“It was a choice to shoot, and potentially injure or kill an innocent bystander, or to not shoot.

“He chose not to shoot. It is a choice that he has had to live with for the rest of his life.

“I hope that has become easier in the knowledge that his conduct resulted in you taking a route out the back door that has ultimately led to evidence that has been a crucial part in identifying you as the person responsible for these crimes.”

Altogether, Parsons stole some $358,000 across his spree.

Justice McDonald said some of Mr Parsons’ victims had suffered trauma and PTSD from his acts.

SA Health granted Mr Parsons access to VAD earlier this year, before he had pleaded guilty to his crimes and entered custody.

Justice McDonald sentenced Parsons to 35 years in prison with a non-parole period of 28 years.

South Australia Water Minister David Speirs says he stands by his "conservative" position on matters pertaining to abortion and voluntary euthanasia – amid the state passing its Voluntary Assisted Dying legislation. "I'm on the record as a conservative on these matters of life and death whether it's abortion or voluntary euthanasia – I stand by that position," Mr Speirs told Sky News host Chris Kenny. South Australia will become the fourth Australian state to legalise euthanasia after Tasmania, Western Australia and Victoria. Mr Speirs said the bill legislation was "conservative" with a number of safeguards in place. He said the government will have to "keep a good eye" on "activism" of the left who would seek to "broaden" the scope of the bill to include more people into it. "Because when it comes to life and death yes we do have to have compassion at the heart of things," he said. "But equally we have to make sure that the most vulnerable are not exploited by a system that becomes broader overtime – something we've seen in other jurisdictions." Mr Speirs said it would be several months before the "regime" would be properly established.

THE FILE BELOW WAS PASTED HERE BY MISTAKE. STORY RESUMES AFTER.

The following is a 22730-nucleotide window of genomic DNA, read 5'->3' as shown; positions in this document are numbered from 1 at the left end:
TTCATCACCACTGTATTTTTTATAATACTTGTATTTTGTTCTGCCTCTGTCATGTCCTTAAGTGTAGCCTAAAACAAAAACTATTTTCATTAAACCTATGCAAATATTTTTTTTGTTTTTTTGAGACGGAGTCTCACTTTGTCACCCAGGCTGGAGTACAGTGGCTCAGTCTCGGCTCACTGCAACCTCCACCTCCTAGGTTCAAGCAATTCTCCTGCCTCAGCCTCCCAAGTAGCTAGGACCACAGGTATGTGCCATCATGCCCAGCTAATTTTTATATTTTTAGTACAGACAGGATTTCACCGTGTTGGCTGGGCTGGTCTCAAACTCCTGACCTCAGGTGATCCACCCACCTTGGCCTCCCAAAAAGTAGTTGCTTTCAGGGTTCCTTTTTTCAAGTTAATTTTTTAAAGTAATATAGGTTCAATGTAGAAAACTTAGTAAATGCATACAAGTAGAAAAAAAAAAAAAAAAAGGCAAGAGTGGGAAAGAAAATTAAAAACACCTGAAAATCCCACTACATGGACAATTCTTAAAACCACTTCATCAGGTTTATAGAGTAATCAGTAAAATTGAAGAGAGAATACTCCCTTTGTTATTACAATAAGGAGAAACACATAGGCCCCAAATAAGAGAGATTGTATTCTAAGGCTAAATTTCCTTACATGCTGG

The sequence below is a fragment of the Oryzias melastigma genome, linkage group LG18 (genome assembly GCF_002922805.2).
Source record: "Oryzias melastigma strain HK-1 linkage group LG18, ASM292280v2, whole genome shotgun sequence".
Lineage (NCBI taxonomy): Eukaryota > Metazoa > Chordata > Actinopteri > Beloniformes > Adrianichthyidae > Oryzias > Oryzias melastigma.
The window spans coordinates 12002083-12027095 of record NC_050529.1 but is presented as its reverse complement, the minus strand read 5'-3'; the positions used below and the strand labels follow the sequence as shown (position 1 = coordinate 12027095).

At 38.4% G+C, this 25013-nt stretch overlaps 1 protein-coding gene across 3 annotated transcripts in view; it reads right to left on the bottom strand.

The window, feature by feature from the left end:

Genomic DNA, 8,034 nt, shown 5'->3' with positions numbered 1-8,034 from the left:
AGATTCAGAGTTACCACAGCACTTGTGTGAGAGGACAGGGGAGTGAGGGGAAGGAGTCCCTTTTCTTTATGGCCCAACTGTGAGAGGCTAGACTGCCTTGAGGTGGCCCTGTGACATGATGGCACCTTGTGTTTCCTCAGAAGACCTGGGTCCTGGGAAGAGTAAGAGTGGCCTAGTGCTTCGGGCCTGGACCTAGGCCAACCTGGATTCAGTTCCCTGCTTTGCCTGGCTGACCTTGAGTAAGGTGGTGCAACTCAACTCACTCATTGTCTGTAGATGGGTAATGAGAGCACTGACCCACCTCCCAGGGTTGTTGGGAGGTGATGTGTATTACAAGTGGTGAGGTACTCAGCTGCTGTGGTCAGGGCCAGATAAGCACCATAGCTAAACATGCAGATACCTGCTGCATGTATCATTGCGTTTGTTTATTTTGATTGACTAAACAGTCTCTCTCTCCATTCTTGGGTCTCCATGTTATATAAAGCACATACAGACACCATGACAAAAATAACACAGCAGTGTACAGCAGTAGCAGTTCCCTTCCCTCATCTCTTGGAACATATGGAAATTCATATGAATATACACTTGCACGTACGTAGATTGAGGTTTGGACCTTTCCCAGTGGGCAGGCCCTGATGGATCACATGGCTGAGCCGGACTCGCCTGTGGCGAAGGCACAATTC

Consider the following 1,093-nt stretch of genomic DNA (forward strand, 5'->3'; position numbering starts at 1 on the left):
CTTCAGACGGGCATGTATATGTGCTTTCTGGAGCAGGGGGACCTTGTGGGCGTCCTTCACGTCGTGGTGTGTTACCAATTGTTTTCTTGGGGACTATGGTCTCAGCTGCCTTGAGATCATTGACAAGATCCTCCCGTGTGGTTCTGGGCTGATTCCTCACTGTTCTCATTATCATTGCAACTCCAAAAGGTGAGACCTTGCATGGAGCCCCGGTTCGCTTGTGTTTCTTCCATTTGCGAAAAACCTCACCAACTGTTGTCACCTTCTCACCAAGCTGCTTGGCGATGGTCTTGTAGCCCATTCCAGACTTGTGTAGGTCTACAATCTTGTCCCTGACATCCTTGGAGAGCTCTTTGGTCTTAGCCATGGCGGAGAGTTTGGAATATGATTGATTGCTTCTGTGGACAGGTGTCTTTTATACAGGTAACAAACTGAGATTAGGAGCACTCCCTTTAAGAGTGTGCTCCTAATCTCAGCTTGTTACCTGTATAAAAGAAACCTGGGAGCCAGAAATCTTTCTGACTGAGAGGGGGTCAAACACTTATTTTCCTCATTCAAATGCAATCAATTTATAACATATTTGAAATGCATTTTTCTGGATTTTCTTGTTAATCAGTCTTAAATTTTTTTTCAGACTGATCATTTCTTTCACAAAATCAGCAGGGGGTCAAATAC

“In sentencing you, what is important is that there is a public denunciation of your conduct,” she said.

She said she could see “no real explanation” for his crimes, but accepted his guilty plea was driven by “remorse”.

“You have made a choice, to attempt in some way, to atone for your behaviour in the plea of guilty.

“You have attempted to give your victims some answers, some closure, in circumstances in which, in all likelihood, you would have passed away long before there was any real prospect of a trial taking place.”

Parsons will be transferred imminently to Flinders Medical Centre, where he will be able to access his voluntary assisted dying kit.

It is understood Mr Parsons only has days or weeks left to live, with cancer eating into his bones, brain and lungs.

South Australia passed its VAD laws in 2021 and eligible patients with terminal illnesses have been able to access the procedure since 2023.

The procedure is available to prisoners.

Speaking outside court after the sentence, one of Parsons’ victims said she was happy with the 35-year jail term.